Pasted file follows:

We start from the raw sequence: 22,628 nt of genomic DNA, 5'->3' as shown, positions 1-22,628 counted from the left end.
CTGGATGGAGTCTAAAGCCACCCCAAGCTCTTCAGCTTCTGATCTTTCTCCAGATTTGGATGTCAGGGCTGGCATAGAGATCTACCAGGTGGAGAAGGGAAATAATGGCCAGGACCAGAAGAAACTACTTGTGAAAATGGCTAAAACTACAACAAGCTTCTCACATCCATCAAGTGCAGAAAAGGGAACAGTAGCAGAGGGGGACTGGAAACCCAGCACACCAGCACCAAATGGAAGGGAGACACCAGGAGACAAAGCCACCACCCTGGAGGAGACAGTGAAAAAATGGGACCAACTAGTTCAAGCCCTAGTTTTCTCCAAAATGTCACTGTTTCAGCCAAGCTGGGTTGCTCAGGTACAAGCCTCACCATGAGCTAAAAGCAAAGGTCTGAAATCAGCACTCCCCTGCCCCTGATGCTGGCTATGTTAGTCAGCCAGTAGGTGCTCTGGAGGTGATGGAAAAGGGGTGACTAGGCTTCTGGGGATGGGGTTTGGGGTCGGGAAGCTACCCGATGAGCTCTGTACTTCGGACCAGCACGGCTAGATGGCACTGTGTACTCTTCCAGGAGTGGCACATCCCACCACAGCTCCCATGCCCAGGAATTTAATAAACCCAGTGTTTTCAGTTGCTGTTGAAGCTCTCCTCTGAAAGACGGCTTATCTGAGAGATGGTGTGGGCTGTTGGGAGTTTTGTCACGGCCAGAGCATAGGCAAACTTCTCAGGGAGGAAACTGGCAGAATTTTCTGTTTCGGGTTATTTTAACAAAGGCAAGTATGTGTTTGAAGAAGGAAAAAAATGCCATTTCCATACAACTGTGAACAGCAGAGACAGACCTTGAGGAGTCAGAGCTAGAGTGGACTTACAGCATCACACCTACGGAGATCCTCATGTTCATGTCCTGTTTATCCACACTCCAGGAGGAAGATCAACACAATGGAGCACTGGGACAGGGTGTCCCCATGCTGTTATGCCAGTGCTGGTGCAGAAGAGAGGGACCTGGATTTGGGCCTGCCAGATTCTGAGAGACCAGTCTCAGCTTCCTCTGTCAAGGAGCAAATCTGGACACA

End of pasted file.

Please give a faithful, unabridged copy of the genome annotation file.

We start from the raw sequence: 22,628 nt of genomic DNA, 5'->3' as shown, positions 1-22,628 counted from the left end.
CTGGATGGAGTCTAAAGCCACCCCAAGCTCTTCAGCTTCTGATCTTTCTCCAGATTTGGATGTCAGGGCTGGCATAGAGATCTACCAGGTGGAGAAGGGAAATAATGGCCAGGACCAGAAGAAACTACTTGTGAAAATGGCTAAAACTACAACAAGCTTCTCACATCCATCAAGTGCAGAAAAGGGAACAGTAGCAGAGGGGGACTGGAAACCCAGCACACCAGCACCAAATGGAAGGGAGACACCAGGAGACAAAGCCACCACCCTGGAGGAGACAGTGAAAAAATGGGACCAACTAGTTCAAGCCCTAGTTTTCTCCAAAATGTCACTGTTTCAGCCAAGCTGGGTTGCTCAGGTACAAGCCTCACCATGAGCTAAAAGCAAAGGTCTGAAATCAGCACTCCCCTGCCCCTGATGCTGGCTATGTTAGTCAGCCAGTAGGTGCTCTGGAGGTGATGGAAAAGGGGTGACTAGGCTTCTGGGGATGGGGTTTGGGGTCGGGAAGCTACCCGATGAGCTCTGTACTTCGGACCAGCACGGCTAGATGGCACTGTGTACTCTTCCAGGAGTGGCACATCCCACCACAGCTCCCATGCCCAGGAATTTAATAAACCCAGTGTTTTCAGTTGCTGTTGAAGCTCTCCTCTGAAAGACGGCTTATCTGAGAGATGGTGTGGGCTGTTGGGAGTTTTGTCACGGCCAGAGCATAGGCAAACTTCTCAGGGAGGAAACTGGCAGAATTTTCTGTTTCGGGTTATTTTAACAAAGGCAAGTATGTGTTTGAAGAAGGAAAAAAATGCCATTTCCATACAACTGTGAACAGCAGAGACAGACCTTGAGGAGTCAGAGCTAGAGTGGACTTACAGCATCACACCTACGGAGATCCTCATGTTCATGTCCTGTTTATCCACACTCCAGGAGGAAGATCAACACAATGGAGCACTGGGACAGGGTGTCCCCATGCTGTTATGCCAGTGCTGGTGCAGAAGAGAGGGACCTGGATTTGGGCCTGCCAGATTCTGAGAGACCAGTCTCAGCTTCCTCTGTCAAGGAGCAAATCTGGACACA